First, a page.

Exploring Cutting-Edge Gene-Silencing Approaches in Cardiovascular Disease

Exploring Cutting-Edge Gene Silencing Approaches in Cardiovascular Disease | The Lifesciences Magazine

Cardiovascular diseases are increasing day by day due to our lifestyle these days. Each one of us needs a small to medium-sized workout regime to sweat it out. Sweating due to physical exertion is a win-win situation and good for the heart. It keeps the functioning smoother and efficient. Our genes have authority over every component of the cardiovascular system. It monitors the strength of the blood vessels and also supervises how the cells in the heart communicate with each other. A genetic variation in a single gene can make an impact on the possibility of developing a heart disease. 

If a family member is diagnosed with any cardiac ailment, the rest of the family is also recommended to be tested for any heart-related issues. As the genes pass on these conditions from one generation to another, it is better to be tested and safe. If found in any family member, early treatment is the best cure for cardiac ailments. The early-stage diagnoses save lives, hence screening is vital for the whole family to be doubly sure. 

The types of inherited cardiovascular disease are as follows:

  • Cardiomyopathy
  • Heart arrhythmias 
  • Cardiac tumors
  • Heart valve disease
  • High cholesterol
  • Pulmonary hypertension
  • Autoimmune disease
Exploring Cutting-Edge Gene Silencing Approaches in Cardiovascular Disease | The Lifesciences Magazine
Source – Metropolis Healthcare

Role of Gene Silencing:

Gene silencing is a relatively new treatment technique for cardiovascular diseases. It uses your body’s natural processes to control the disease by suppressing or silencing specific genes that are associated with certain diseases. It means blocking a message from a gene that will cause an unwanted effect on the person’s heart, and cause cardiac issues. The blockage is temporary to not allow the trigger of the gene’s message. It is a fast-moving area of research. It has the potential to provide highly targeted treatments for specific heritable diseases as a potential lifelong treatment and has already been approved for some conditions. 

  1. Mechanism of RNAi and Antisense:

The expression of genes can be affected by siRNA capturing and finally cleaving complementary mRNA. RNAi is a multipart road that can be divided into two different phases: the initiation phase and the effector phase. SiRNA duplexes regulatory molecules with about 21-23 nt are processed in the initiation step by cutting long dsRNA by RNase III which is called Dicer. The cut part of it contains a 5’-phosphate and a 3’-hydroxy group as well as 2 nt 3’-overhangs.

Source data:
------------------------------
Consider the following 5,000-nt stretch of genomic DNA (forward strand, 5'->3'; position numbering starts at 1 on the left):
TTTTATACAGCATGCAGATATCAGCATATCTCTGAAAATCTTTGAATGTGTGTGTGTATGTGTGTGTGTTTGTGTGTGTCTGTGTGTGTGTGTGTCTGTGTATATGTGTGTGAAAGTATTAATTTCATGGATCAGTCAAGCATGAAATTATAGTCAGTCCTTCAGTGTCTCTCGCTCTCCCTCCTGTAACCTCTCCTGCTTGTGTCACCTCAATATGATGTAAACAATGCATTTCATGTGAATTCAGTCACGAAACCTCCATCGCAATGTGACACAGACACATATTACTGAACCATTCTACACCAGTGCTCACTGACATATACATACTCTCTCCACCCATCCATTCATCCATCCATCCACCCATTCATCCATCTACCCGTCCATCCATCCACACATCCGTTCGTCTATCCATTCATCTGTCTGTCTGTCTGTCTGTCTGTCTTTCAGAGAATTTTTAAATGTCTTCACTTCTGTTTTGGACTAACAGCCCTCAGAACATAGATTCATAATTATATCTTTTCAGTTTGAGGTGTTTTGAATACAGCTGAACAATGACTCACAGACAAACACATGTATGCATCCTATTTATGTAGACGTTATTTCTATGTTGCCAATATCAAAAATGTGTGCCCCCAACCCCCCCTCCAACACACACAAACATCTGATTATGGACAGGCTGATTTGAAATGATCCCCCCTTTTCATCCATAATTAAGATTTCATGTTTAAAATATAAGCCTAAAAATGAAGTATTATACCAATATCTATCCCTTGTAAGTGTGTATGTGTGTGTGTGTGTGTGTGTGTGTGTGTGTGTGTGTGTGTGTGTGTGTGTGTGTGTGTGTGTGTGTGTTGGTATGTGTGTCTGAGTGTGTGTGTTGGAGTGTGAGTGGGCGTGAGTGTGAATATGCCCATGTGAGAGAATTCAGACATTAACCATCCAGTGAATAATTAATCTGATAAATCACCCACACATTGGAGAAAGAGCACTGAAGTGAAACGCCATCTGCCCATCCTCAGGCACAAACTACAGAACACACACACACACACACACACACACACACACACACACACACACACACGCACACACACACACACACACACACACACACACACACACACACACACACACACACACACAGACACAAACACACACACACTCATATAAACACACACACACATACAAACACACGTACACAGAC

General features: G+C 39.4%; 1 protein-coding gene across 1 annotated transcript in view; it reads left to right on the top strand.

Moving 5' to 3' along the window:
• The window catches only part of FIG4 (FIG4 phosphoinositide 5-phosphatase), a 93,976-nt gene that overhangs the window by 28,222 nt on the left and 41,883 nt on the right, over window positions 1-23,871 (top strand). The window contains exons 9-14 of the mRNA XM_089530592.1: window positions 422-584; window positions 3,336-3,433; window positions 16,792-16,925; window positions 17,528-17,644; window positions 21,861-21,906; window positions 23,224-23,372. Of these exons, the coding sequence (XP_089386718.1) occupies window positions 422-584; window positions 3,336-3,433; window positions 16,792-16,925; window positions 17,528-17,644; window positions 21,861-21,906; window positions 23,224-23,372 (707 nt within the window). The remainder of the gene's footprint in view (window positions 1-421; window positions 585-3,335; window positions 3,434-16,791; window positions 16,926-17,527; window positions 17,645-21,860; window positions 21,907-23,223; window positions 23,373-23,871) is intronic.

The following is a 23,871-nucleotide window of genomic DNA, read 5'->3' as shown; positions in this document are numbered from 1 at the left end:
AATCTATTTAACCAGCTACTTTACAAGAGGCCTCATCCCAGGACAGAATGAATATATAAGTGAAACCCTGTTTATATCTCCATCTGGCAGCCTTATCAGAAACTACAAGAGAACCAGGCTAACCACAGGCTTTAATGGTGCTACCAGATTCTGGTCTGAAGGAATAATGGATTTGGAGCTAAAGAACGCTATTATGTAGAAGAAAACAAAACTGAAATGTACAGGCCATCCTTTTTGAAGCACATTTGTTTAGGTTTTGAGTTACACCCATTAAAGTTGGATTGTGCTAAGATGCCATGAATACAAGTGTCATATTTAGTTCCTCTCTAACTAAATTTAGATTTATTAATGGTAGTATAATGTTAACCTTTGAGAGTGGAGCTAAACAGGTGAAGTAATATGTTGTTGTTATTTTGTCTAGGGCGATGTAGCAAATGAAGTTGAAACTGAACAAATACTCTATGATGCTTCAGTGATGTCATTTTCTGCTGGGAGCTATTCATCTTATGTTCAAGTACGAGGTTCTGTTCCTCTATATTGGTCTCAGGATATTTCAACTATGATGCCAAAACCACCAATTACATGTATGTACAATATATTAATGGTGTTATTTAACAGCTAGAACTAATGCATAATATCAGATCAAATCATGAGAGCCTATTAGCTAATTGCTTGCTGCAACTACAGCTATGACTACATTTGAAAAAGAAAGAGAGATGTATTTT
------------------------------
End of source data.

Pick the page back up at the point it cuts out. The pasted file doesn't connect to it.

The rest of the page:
1. Stabilization of siRNA and its delivery agents:

To overcome the deterioration of free and naked siRNA in vivo and in vitro there is the need for stabilizing the nucleic acid. The endo and exonucleases which are present in blood, serum, and alive cells minimize the half-lived. Many efforts have taken place in the chemical sector in the last 10 years to conserve the siRNA from nuclease degradation. Maintaining gene-silencing activity is an important issue when modifying synthetic siRNA. The use of peptide transduction is another way to improve the durability and transfection rate. Eguchi et al. revealed in their research that cationic PTDs neutralize the negative charge of nucleic acids by specific binding on the backbone of dsRNA.  

  1. Liposomes and lipids:

The charge of liposomes plays an important role in tissue distribution. Neutral liposomes are preferred for in vivo transfection and are often used in tumor biology. Therefore, siRNA is incorporated into neutral 1,2-dioleoyl-sn-glycero-3- phosphatidylcholine (DOPC) liposomes and used efficiently in silencing genes involved in the cancer-causing agents. These results were acknowledged by the study about liposome-incorporated protease-activated receptors.

Discovery of RNAi:

The complete plant genome sequences have brought new dimensions in genetic modification to improve plant features. Scientists believed that they could produce any gene products by just introducing imported genes into plants, which was not always the case. Plant biologists found out that bringing in multiple copies of a gene that codes for purple petunia flowers led, not as expected to a deeper purple hue. Via an unknown mechanism, the introduced transgenes were silenced as well as the plant’s purple-flower gene. In another research, gene silencing was also observed when plants were infected with RNA viruses engineered to contain fragments of the plant gene.